OBA calls for cost effective Cabinet
Cabinet changes after two high-profile ministers were forced to quit is a chance for the Government to be “more cost effective and consolidate”, the Leader of the Opposition said last night.
But Craig Cannonier said that David Burt, the Premier, would have to place the national security portfolio in a safe pair of hands.
Mr Cannonier added: “That's one you don't want to mess with. It's a hefty responsibility — you need somebody dedicated. He has a challenge in front of him.”
Mr Cannonier said Mr Burt was left with “nowhere else to turn” and had to ask Wayne Caines, the Minister of National Security, and tourism and transport minister Zane DeSilva, the tourism and transport minister, to resign from the Cabinet on Monday over a failure to stick to coronavirus rules at a dinner.
He added: “All he had to do was say, thank you for your resignation.”
The pair were forced to stand down after they were filmed at a dinner last Friday night at the plush Blu Restaurant in Warwick without masks and failing to observe other Covid-19 safety rules.
Mr Cannonier, who cut back some ministries as Premier during the previous One Bermuda Alliance administration, said Cabinet needed “depth” and Mr Burt had a large back bench to pick from.
But he admitted he was “concerned”, as tourism and national security were of major importance as the country started its battle back from the human and economic damage caused by the pandemic.
Mr Cannonier said: “Both are key right now. He may need to consider consolidating other ministries to ensure he has the right person for national security.”
The Opposition leader said his main concern was that the Progressive Labour Party had yet to stimulate the island's economy after three years back in power.
Mr Burt has emphasised a close working relationship with his political rival over the Covid-19 crisis.
But Mr Cannonier said: “That certainly does not negate us being very tough on the issues we feel need that urgency.”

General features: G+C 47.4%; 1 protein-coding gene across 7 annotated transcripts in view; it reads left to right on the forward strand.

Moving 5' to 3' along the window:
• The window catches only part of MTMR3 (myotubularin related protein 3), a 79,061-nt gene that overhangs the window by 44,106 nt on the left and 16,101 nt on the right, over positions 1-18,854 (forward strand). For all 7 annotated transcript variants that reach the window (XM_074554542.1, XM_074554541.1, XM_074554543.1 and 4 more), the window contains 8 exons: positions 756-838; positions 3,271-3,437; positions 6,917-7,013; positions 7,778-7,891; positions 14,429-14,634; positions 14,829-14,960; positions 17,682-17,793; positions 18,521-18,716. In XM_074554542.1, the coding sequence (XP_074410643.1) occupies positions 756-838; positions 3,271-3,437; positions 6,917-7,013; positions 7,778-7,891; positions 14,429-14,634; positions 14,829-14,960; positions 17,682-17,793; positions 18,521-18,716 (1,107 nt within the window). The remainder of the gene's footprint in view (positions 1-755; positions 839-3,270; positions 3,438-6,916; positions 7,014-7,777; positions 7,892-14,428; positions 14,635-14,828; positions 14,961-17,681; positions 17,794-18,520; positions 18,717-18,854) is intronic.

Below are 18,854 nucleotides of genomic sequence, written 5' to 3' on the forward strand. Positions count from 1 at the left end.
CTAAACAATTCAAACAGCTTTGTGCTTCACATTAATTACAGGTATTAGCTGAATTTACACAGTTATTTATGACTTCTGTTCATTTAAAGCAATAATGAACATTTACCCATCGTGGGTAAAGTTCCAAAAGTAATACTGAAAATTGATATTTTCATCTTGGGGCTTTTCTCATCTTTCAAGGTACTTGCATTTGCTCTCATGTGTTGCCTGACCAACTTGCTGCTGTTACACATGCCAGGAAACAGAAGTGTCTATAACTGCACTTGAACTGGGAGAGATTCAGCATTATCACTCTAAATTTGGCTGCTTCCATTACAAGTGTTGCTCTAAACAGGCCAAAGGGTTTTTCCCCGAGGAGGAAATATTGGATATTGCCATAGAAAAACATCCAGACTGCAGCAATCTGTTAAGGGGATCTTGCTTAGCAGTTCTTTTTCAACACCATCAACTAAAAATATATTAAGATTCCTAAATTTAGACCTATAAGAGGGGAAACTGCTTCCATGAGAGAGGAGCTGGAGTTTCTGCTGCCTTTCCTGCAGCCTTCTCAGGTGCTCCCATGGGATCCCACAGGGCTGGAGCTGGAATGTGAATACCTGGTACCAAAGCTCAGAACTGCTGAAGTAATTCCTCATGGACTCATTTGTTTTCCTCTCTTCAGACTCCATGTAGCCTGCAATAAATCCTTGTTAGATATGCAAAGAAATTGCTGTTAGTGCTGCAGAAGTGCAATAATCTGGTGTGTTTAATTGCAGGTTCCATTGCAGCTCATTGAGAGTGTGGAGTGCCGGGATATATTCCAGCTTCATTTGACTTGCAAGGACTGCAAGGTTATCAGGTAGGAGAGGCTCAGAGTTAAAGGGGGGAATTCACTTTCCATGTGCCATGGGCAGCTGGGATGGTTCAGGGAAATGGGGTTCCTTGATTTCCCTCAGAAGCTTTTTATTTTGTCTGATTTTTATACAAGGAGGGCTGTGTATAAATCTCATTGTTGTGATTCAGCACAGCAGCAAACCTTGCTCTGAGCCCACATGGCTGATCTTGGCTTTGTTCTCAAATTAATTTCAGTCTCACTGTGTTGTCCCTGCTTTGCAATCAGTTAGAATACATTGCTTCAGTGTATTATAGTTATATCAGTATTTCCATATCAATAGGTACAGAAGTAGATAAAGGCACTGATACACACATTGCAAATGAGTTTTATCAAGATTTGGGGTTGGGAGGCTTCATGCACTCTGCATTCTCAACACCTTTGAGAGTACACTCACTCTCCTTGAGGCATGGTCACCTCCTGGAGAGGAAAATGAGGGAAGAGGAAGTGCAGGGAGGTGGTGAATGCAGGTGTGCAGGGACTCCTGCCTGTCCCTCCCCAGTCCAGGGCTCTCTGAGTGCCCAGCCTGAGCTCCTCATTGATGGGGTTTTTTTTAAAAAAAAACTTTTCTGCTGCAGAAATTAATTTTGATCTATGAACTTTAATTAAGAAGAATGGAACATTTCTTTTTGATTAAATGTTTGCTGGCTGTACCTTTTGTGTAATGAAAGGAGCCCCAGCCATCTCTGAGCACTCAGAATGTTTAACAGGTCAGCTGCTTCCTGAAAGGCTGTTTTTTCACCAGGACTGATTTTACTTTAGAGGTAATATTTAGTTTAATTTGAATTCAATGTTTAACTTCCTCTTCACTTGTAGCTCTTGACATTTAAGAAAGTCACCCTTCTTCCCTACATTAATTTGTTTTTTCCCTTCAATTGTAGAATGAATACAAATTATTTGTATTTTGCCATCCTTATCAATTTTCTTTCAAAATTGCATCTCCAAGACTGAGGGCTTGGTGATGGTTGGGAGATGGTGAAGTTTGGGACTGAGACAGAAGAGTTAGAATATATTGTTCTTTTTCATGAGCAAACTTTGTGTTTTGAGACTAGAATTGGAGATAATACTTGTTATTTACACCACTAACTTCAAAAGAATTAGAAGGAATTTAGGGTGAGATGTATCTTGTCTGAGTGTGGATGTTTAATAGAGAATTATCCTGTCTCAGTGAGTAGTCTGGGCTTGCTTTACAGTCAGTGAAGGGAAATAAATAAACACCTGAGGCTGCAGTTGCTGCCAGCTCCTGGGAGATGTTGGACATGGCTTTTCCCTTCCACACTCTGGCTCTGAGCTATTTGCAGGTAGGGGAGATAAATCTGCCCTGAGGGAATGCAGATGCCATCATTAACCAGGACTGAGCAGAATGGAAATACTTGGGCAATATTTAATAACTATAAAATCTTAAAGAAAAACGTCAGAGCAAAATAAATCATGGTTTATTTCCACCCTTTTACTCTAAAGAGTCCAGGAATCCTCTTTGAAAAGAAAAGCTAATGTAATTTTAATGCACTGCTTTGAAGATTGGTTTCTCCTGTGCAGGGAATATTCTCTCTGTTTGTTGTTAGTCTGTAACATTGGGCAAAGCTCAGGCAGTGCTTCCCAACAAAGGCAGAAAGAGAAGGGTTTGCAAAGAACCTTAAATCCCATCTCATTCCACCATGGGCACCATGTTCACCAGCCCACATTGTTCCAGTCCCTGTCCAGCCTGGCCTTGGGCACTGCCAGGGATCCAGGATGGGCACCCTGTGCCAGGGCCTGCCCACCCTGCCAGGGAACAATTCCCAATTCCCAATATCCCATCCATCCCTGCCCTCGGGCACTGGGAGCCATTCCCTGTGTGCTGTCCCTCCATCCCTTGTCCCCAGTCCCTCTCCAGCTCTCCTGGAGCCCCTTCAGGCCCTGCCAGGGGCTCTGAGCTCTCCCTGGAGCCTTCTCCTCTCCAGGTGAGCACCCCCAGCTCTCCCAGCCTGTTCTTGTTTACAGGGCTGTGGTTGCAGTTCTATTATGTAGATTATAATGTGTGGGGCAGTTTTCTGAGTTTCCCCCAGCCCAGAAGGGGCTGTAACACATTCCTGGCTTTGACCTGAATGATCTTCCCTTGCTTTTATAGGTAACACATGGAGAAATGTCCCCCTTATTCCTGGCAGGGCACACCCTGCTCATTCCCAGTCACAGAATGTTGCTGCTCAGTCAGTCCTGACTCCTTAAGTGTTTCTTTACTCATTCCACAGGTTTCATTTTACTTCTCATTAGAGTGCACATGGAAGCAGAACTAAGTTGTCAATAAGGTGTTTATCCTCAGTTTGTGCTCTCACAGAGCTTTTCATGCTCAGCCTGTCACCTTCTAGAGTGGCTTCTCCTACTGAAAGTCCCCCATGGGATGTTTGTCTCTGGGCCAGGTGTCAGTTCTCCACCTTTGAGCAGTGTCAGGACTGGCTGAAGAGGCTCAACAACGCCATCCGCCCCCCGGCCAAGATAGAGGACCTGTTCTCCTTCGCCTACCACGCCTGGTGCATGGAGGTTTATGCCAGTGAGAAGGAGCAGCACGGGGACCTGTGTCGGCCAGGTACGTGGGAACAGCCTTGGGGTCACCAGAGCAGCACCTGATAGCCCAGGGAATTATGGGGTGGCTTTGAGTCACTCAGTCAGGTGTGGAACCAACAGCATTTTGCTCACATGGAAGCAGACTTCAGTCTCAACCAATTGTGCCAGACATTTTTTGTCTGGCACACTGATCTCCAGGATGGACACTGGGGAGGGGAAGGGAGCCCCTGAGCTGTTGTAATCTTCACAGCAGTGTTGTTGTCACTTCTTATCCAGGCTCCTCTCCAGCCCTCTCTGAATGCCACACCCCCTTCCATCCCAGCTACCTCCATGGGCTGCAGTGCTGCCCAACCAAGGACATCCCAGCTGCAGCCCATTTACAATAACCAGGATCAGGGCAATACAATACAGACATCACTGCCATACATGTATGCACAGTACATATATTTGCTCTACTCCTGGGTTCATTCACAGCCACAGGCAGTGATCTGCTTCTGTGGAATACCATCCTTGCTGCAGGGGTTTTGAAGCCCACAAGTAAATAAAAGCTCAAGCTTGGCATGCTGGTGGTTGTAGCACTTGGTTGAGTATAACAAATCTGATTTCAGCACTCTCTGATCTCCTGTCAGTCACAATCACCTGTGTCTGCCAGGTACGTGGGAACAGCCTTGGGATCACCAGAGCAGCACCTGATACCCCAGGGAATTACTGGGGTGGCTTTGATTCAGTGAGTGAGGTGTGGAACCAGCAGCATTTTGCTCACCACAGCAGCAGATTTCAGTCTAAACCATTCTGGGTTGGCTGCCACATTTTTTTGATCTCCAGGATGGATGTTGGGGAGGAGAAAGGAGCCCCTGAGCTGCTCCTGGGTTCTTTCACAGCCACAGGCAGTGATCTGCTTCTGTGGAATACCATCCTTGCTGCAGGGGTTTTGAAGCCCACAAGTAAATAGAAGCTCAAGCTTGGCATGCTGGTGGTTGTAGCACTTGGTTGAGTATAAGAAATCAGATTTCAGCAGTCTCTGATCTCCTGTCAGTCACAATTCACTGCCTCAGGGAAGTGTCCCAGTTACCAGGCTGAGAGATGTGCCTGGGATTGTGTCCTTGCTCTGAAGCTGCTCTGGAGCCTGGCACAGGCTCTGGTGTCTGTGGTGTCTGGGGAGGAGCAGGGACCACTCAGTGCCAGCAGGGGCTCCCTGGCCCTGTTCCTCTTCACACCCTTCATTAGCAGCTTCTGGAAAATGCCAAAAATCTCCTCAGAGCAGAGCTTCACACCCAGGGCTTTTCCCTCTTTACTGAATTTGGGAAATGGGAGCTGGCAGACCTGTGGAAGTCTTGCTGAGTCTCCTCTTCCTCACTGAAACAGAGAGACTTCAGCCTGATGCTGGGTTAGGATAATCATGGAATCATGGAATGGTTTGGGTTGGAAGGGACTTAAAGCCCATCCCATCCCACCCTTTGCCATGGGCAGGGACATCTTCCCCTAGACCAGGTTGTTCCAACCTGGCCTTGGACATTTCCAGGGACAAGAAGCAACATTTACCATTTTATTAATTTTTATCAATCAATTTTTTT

He said the PLP was riding high on its handling of the pandemic, but that the country would have seen a similar approach with an OBA Government.
Mr Cannonier said: “The reality is we're not stimulating the economy. Reality now is coming home.”
Leah Scott, the deputy Opposition leader, who is the Shadow Minister of Tourism and Transport as well as Regulatory Affairs, highlighted that the public and essential workers made sacrifices or put themselves at risk as the island tackled the pandemic.
She added that the Premier's actions showed leadership.
Ms Scott said: “You have ministers who have put in place all of these restrictions to keep us safe and they are members of Cabinet, and with Cabinet you've got collective responsibility ... and us as Members of the Legislature who enacted and passed legislation to keep us safe.
“You've had people who have been cooped up since March, people who have been obedient to what David Burt has asked us to do and David Burt got the Best of Bermuda leadership award the other day, so this is demonstrating leadership.
“This is what a leader has to do, I'm sure it's not something that he wanted to do and I'm sure he anguished over it.”
Mr Burt's “level-headed leadership” was hailed last week when he was named Most Effective Politician in The Bermudian Magazine's Best of Bermuda Awards.
Ms Scott added that it was “unfortunate” to lose ministers who “did good work”.
But the OBA MP said: “I think out of every crisis comes opportunity. There may be people on the back bench that given an opportunity will be able to shine.”
She added that she had enjoyed her working relationship with Mr DeSilva.
Ms Scott highlighted that Renée Ming, a PLP backbencher, has spoken in the House of Assembly “about the lack of women in leadership positions”.
She said: “This is an opportunity for the Premier to do a look around the room and see who he can elevate in terms of the women.”
Patricia Gordon Pamplin, the shadow health minister, also weighed in on the behaviour of Mr Caines and Mr DeSilva at the Blu dinner.
Ms Gordon-Pamplin said: “While my initial reaction was one of disgust, sober reflection has turned that sentiment to one of extreme disappointment and concern.
“The sacrifices made by the majority of the population for the last couple of months could be completely undermined by that very serious lapse in judgment.”
Ms Gordon-Pamplin added: “Let us not retreat from the progress that we as a people have made and of which we can be justly proud.”